Hamas has goaded rioters to storm the Israeli border, defended by Israeli soldiers who fire on them if necessary to protect local communities (more than 50 were killed on Monday). This isn’t “the caravan” that arrived at the U.S. border with peaceful migrants seeking asylum, but a violent provocation that is a function of Hamas’s commitment to Israel’s destruction.

For now, that poisonous ambition looks more fantastical than ever. Trump’s move is an acknowledgment of reality. It is also a symbolic statement of permanence, that Menachem Begin was correct when he said at the ceremony for the Bar Kokhba rebels 36 years ago, “Glorious fathers, we are back and we will not budge from here.’’

 

© 2018 by King Features Syndicate

Rich Lowry — Rich Lowry is the editor of National Review. He can be reached via email: comments.lowry@nationalreview.com. 

Most Popular

Politics & Policy

The Wheels Begin to Come Off in the House

The Republican House has never been particularly functional, but Ryan has managed to hold it together admirably — until now. The Freedom Caucus took down the farm bill last week to pressure for a vote on a hawkish immigration bill, while a discharge petition is gaining ground with the support of Republican ... Read More
World

Treasury Secretary Mnuchin Wins, America Loses

Derek Scissors of AEI has a sour take on the latest turn in U.S.–China trade talks: If there’s good news, it’s that the Trump administration has fallen silent on whether the U.S. will bend our law for China in the ZTE case, which got so much attention last week. That would be a big step backward. But even ... Read More
Culture

Jonathan Swift in a White Suit

In 1965 Tom Wolfe visited Princeton University for a panel discussion of "the style of the Sixties." The author of The Kandy-Kolored Tangerine-Flake Streamline Baby, published that year, was scheduled to appear alongside Günter Grass, Allen Ginsberg, and Paul Krassner. Grass spoke first. The German novelist's ... Read More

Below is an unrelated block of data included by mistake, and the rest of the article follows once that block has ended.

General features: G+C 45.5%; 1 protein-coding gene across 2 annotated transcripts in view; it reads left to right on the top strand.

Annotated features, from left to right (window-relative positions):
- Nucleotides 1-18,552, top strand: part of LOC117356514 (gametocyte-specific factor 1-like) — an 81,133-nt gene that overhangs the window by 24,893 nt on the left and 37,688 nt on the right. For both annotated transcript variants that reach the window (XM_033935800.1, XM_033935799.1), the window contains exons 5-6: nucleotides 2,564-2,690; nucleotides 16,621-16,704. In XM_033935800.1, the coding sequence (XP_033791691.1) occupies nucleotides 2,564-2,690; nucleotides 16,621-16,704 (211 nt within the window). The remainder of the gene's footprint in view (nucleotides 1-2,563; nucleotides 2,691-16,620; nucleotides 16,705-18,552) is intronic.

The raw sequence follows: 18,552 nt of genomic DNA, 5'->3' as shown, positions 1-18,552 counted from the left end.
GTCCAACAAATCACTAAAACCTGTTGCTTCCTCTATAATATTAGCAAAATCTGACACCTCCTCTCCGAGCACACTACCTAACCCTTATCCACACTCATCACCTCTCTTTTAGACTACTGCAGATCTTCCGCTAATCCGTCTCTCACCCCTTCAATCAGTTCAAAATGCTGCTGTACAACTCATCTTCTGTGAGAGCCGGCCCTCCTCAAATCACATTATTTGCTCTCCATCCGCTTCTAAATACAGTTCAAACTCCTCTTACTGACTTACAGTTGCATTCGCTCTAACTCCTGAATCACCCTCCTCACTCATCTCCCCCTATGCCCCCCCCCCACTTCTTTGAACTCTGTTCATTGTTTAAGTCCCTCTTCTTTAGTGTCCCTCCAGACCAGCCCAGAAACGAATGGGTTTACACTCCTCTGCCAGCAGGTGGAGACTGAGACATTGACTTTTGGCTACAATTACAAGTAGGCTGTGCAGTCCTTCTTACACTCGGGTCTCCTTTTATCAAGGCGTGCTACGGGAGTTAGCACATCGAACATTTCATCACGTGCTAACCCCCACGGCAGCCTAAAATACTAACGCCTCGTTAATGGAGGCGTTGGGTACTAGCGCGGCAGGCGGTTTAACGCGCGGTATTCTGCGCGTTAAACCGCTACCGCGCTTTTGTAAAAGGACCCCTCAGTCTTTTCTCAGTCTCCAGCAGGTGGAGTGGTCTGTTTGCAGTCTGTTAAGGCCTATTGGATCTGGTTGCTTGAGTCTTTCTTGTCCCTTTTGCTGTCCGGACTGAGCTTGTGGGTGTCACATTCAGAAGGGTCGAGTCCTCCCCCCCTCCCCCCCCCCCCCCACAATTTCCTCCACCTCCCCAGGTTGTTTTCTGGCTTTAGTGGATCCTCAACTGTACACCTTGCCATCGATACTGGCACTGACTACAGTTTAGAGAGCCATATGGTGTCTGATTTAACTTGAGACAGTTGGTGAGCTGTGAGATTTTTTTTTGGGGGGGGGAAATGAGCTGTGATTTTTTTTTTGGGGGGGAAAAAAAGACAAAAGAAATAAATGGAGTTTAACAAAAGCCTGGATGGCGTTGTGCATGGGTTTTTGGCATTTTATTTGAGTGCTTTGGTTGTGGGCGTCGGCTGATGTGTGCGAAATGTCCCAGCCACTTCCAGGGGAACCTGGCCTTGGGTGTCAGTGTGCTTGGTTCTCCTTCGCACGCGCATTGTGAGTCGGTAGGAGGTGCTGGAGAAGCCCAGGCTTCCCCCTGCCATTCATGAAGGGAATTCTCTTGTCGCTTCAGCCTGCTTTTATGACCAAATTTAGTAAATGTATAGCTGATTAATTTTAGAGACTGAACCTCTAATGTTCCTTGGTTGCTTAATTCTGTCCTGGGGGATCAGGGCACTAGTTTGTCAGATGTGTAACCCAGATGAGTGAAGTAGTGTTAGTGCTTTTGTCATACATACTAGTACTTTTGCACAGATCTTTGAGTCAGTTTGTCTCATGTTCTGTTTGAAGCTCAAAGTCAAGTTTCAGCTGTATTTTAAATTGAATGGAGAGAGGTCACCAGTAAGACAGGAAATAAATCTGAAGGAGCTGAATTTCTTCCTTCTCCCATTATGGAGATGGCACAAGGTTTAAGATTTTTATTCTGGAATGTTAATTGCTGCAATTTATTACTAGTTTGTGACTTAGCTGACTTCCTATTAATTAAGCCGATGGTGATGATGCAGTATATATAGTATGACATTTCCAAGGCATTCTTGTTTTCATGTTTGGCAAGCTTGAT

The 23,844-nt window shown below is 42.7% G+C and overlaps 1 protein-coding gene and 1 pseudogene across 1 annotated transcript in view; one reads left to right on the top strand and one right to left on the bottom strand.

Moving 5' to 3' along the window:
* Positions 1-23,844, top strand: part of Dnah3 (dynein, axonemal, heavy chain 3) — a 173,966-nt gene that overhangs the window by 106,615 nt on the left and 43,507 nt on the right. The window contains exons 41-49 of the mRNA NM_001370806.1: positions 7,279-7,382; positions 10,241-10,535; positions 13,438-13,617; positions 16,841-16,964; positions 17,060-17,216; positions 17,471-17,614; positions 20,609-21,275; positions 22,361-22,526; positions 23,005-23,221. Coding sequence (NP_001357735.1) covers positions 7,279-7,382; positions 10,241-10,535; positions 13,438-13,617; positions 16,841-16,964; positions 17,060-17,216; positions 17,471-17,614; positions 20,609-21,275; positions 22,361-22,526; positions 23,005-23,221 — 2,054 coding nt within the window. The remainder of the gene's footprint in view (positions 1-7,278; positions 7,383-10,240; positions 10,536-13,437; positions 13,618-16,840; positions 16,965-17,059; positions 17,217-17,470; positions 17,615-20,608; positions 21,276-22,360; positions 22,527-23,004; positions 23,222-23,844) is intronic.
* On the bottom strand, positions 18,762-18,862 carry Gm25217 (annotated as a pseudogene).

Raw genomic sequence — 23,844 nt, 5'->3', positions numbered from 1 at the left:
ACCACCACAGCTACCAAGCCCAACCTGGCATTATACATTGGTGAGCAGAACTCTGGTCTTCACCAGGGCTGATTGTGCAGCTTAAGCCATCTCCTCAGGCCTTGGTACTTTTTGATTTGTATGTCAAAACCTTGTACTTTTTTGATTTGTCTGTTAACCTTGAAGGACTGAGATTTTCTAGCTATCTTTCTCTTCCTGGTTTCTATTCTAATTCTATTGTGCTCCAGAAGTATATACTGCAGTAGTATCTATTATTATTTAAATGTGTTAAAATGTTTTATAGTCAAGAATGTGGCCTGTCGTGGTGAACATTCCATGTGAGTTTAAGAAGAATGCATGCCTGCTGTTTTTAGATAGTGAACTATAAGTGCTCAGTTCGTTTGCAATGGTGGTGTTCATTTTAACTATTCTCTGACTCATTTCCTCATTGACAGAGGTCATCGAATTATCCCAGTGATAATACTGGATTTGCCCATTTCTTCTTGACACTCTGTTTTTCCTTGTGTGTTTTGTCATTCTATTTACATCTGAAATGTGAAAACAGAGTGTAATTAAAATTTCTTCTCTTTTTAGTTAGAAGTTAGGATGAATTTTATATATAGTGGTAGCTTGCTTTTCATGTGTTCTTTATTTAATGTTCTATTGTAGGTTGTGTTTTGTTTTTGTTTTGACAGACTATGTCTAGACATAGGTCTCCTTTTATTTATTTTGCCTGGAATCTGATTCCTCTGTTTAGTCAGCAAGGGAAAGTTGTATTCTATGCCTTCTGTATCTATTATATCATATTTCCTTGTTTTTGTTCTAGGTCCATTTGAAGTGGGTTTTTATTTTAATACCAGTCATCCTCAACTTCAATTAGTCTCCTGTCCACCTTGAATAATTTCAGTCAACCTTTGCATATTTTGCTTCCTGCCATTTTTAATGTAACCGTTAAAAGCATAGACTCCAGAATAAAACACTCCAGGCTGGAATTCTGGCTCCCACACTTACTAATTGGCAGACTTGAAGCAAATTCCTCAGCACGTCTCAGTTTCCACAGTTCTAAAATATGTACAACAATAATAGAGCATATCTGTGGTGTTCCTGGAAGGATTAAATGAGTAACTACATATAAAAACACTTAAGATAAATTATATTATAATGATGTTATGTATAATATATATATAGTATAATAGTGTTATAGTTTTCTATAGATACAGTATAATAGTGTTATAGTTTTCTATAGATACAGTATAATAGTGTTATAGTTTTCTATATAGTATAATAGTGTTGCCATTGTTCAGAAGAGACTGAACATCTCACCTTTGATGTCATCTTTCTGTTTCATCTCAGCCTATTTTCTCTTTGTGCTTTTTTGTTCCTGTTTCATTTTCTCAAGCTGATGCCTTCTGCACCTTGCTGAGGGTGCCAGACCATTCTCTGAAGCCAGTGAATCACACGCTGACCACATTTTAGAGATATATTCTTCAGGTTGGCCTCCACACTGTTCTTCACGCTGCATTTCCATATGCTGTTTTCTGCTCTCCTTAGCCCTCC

World

In Appreciation, and against (Too Much) Nostalgia

To put it a little self-pityingly: It seems that my gurus are going, and the world’s. Richard Pipes, the great historian of Russia and the Soviet Union, died on Thursday; Bernard Lewis, the great historian of the Middle East, died yesterday. We had them both for a long time. Pipes was born in 1923, Lewis way ... Read More
Culture

Comedians Are Catching On

The comedians are beginning to catch on. Over the weekend -- just one week after featuring a bevy of top-line Hollywood stars impersonating members of the Trump administration, as well as a cameo by a vengeful Stormy Daniels asking for President Trump’s resignation -- Saturday Night Live finally acknowledged ... Read More
PC Culture

The Nature of Progressive Insensitivity

Former vice president Joe Biden is back in the news yet again. For a second time, he seems surprised that poor residents of the inner city are capable of doing sophisticated jobs: We don't think ordinary people can do things like program, code. It's not rocket science, guys. So, we went and we hired some folks ... Read More
Culture

The Feminization of Everything Fails Our Boys

Let me share with you two troubling — and, I believe, closely linked — news reports. The first, from this weekend, comes courtesy of the American Enterprise Institute’s Mark Perry. In one chart, he highlights the dramatic and growing gender gap in higher education. In short, women are dominating: ... Read More